I have to give Jessie credit. I have no idea how she was able to put up with my sour disposition those first few days. We moved back to our original cottage after discovering that they’d finished their flooring project, and things started to get better. The weather continued to be schizophrenic over the course of the vacation, but we had some days with good weather and were able to get out on the water. Our first time was a chartered snorkeling trip. We and eight others boarded a long, narrow outrigger, which is a boat that has arms stretching out from the sides to keep it from tipping. Halfway to our first destination we ran into a storm that sprayed cold rain and waves at us relentlessly. We were soaked head to toe within two minutes. The boat’s only shelter was a roof with thin flaps to cover the sides. The captain refused to put the flaps down because he thought the winds would tear them apart. We took that as a sign we should turn around and go back. We even took up a vote and everyone decided to call it quits. Everyone, that is, except for the man driving the boat. It was low season and he wasn’t getting much business lately with all the monsoon action. So he stubbornly motored on. I saw mutiny flash in the eyes of the young guys sitting across from us. Eventually we reached our first island and begrudgingly snorkeled in the rain. But by the time we crawled back up on the beach the clouds were already receding and our guide had cooked lunch for us on a grill over an open fire pit.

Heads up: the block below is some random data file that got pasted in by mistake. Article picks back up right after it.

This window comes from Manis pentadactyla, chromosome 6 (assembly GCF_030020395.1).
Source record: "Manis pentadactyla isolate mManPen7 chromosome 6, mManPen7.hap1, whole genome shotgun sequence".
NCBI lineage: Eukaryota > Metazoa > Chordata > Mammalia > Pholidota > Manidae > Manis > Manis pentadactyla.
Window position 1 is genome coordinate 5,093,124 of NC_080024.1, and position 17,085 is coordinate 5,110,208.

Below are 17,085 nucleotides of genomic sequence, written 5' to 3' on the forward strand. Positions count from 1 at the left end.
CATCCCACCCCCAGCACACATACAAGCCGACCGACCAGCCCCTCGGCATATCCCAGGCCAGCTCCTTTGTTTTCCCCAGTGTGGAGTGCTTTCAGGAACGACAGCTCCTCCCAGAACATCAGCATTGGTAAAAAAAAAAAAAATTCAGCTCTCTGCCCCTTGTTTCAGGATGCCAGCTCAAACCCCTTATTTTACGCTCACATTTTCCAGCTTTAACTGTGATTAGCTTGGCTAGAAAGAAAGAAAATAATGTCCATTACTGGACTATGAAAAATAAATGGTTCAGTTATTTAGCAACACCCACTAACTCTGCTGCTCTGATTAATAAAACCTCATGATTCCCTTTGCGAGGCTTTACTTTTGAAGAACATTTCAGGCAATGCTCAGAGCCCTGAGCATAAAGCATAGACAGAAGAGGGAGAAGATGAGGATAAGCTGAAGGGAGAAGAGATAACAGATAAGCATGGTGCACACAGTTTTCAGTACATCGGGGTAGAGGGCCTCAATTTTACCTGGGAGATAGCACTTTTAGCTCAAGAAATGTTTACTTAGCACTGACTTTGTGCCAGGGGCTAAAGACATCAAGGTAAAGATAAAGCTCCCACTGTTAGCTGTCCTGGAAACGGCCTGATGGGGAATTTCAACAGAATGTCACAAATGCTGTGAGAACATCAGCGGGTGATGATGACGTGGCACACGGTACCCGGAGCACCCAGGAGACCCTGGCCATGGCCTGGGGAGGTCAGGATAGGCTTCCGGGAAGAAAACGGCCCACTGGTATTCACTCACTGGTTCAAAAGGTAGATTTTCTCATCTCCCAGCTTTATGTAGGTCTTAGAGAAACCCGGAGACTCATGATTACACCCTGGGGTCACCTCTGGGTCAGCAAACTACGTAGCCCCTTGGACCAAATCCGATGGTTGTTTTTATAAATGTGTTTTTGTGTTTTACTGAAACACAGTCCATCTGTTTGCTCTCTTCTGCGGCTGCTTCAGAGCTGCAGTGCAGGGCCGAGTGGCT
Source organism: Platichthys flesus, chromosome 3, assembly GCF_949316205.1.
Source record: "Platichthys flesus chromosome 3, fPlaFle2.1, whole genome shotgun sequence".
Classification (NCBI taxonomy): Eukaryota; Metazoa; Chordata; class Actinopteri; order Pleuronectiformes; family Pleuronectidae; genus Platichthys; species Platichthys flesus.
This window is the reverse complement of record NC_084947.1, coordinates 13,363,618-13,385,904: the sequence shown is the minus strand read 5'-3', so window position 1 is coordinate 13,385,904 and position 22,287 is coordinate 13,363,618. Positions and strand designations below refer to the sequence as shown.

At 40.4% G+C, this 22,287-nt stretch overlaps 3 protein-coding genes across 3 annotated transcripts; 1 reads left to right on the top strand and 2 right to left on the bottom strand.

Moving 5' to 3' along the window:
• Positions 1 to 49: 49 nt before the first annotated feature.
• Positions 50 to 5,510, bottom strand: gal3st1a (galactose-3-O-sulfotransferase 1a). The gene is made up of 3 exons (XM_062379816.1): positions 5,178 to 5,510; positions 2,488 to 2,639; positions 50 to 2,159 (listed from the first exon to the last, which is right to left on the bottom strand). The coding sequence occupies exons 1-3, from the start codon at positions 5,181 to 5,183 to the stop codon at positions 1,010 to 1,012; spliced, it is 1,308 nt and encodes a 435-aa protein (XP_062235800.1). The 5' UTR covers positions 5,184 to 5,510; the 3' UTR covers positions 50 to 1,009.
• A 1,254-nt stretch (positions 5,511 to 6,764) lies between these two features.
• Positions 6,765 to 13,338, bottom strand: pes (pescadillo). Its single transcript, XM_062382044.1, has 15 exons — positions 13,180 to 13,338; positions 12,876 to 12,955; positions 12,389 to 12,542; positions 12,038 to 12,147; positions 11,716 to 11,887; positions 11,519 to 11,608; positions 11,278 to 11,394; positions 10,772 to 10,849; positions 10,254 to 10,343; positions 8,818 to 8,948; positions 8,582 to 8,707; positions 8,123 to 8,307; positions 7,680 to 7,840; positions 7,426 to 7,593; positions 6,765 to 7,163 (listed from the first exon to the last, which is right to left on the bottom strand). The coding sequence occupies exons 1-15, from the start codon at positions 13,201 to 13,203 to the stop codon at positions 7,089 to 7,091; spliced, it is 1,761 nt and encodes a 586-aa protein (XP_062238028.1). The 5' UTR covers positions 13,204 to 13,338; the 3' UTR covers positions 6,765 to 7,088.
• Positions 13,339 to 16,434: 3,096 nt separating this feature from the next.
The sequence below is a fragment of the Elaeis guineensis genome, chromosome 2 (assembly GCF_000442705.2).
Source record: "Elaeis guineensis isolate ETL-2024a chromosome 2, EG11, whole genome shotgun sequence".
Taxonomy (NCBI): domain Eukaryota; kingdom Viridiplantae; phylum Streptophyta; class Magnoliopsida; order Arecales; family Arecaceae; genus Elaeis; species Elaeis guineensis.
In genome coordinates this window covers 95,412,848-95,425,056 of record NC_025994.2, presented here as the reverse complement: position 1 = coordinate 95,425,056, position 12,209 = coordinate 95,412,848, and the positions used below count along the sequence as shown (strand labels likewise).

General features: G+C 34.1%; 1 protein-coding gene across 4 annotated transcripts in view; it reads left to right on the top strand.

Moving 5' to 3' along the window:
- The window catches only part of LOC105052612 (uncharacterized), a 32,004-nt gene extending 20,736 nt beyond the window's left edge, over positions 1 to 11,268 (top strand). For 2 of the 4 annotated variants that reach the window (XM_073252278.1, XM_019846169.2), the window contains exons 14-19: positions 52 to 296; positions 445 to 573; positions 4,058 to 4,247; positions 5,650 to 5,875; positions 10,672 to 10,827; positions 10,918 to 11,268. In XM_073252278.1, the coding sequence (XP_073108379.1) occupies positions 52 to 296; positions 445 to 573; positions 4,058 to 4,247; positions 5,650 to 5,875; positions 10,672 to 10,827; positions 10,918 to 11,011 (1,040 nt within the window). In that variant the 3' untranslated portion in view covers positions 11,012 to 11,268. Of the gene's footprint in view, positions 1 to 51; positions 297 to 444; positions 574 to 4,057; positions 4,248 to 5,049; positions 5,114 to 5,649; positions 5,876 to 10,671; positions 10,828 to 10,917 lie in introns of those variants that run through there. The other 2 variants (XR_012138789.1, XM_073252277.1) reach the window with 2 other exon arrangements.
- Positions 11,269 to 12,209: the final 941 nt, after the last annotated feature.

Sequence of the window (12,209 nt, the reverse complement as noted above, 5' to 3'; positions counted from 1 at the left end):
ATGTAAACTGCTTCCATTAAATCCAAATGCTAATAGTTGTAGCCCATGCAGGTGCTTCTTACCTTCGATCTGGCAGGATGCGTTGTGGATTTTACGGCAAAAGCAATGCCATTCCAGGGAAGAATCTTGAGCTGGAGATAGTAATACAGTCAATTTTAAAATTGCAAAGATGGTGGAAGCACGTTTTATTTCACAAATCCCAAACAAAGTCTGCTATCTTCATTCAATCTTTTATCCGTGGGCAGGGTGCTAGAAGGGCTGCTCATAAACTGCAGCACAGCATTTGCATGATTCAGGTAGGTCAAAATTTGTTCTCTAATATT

The second time we went out on the water it was a beautiful, cloudless day. We rented kayaks and paddled out to an island half an hour away that was shaped like a helicopter. We spent the day sunbathing and playing in the sand. There were a million hermit crabs crawling over the sand, so I decided to amuse myself by building an obstacle course for them. I formed a tall circular wall around a group of twenty crabs, then put sticks and stones around the edges. I was surprised by their quick problem solving skills. First, they’d crawl the whole diameter of the wall. Once a crab learned there was no way out along the perimeter, it would climb onto the stick in the middle and up to freedom. I also became a hero on that island. We were snorkeling by a rocky outcropping with a group that had come on a boat tour. They were being beckoned back to their boat when a big Italian guy cried out that he’d lost his wedding band. I swam over to him and asked where it had slipped off. He pointed in a general area and I dove down to the bottom. Miraculously, the first place I looked had a shiny gold object in it and I surfaced seconds later with his ring!
We had some really great experiences on that trip. We found the best black forest frappe in the world (and went back several times to have it again!). We listened to live island music while eating a giant plate of curry-covered crabs. We got hour-long massages. We walked half a mile down the shore and had the beach all to ourselves. We saw Nemo fish cuddled up inside of sea anemones. We paddled up to a beach where hundreds of monkeys were playing and swinging in the trees and just watched them for a while.
I’m so glad I was able to turn my bad attitude around. I’ve found since then that with almost every trip I go on there’s always at least one thing, and usually more, that threatens to destroy the joy I’m experiencing. Here’s how I’ve learned to deal with it: 1) recognize what’s happening and how I’m reacting to it; 2) affirm that it’s not ideal and let myself “hate” it for a while; 3) remind myself that there’s nowhere in the world where trouble doesn’t exist; 4) think about past bad experiences that I’ve put behind me; 5) start feeling joy out of knowing I have another ridiculous travel story to tell; 6) move on.
Don’t let uncontrollable variables like bad weather or stupid people ruin your vacation. You’ll later regret the needless time you spent on those emotions, and you might miss out on some of the many great things that place has to offer.